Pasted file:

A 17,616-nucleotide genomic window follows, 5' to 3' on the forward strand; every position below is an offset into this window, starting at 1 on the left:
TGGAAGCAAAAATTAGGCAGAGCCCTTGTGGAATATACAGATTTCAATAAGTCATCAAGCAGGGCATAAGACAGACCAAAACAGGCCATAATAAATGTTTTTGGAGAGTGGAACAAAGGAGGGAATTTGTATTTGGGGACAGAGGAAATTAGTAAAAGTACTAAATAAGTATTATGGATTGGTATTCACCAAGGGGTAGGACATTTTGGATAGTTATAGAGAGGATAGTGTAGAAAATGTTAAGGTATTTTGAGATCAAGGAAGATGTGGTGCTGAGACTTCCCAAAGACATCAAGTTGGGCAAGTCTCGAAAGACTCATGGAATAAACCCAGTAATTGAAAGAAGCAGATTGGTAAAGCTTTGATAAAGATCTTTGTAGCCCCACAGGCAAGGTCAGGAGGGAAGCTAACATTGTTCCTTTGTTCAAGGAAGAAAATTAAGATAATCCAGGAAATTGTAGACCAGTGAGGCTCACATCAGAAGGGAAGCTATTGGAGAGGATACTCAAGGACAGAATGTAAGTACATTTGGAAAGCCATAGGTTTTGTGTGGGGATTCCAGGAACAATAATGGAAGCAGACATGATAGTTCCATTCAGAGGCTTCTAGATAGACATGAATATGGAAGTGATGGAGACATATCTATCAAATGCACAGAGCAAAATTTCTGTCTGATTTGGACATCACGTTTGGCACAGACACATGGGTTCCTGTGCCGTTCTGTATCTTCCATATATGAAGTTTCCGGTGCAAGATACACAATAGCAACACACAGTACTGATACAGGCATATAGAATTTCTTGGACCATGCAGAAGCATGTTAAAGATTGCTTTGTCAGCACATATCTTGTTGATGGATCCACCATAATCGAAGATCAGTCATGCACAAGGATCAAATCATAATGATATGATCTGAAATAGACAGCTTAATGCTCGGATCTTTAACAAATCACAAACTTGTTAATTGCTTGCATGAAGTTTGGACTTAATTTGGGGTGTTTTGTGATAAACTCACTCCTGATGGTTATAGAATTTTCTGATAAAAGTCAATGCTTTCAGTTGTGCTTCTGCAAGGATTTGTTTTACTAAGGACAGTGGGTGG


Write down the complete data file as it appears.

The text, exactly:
A 17,616-nucleotide genomic window follows, 5' to 3' on the forward strand; every position below is an offset into this window, starting at 1 on the left:
TGGAAGCAAAAATTAGGCAGAGCCCTTGTGGAATATACAGATTTCAATAAGTCATCAAGCAGGGCATAAGACAGACCAAAACAGGCCATAATAAATGTTTTTGGAGAGTGGAACAAAGGAGGGAATTTGTATTTGGGGACAGAGGAAATTAGTAAAAGTACTAAATAAGTATTATGGATTGGTATTCACCAAGGGGTAGGACATTTTGGATAGTTATAGAGAGGATAGTGTAGAAAATGTTAAGGTATTTTGAGATCAAGGAAGATGTGGTGCTGAGACTTCCCAAAGACATCAAGTTGGGCAAGTCTCGAAAGACTCATGGAATAAACCCAGTAATTGAAAGAAGCAGATTGGTAAAGCTTTGATAAAGATCTTTGTAGCCCCACAGGCAAGGTCAGGAGGGAAGCTAACATTGTTCCTTTGTTCAAGGAAGAAAATTAAGATAATCCAGGAAATTGTAGACCAGTGAGGCTCACATCAGAAGGGAAGCTATTGGAGAGGATACTCAAGGACAGAATGTAAGTACATTTGGAAAGCCATAGGTTTTGTGTGGGGATTCCAGGAACAATAATGGAAGCAGACATGATAGTTCCATTCAGAGGCTTCTAGATAGACATGAATATGGAAGTGATGGAGACATATCTATCAAATGCACAGAGCAAAATTTCTGTCTGATTTGGACATCACGTTTGGCACAGACACATGGGTTCCTGTGCCGTTCTGTATCTTCCATATATGAAGTTTCCGGTGCAAGATACACAATAGCAACACACAGTACTGATACAGGCATATAGAATTTCTTGGACCATGCAGAAGCATGTTAAAGATTGCTTTGTCAGCACATATCTTGTTGATGGATCCACCATAATCGAAGATCAGTCATGCACAAGGATCAAATCATAATGATATGATCTGAAATAGACAGCTTAATGCTCGGATCTTTAACAAATCACAAACTTGTTAATTGCTTGCATGAAGTTTGGACTTAATTTGGGGTGTTTTGTGATAAACTCACTCCTGATGGTTATAGAATTTTCTGATAAAAGTCAATGCTTTCAGTTGTGCTTCTGCAAGGATTTGTTTTACTAAGGACAGTGGGTGG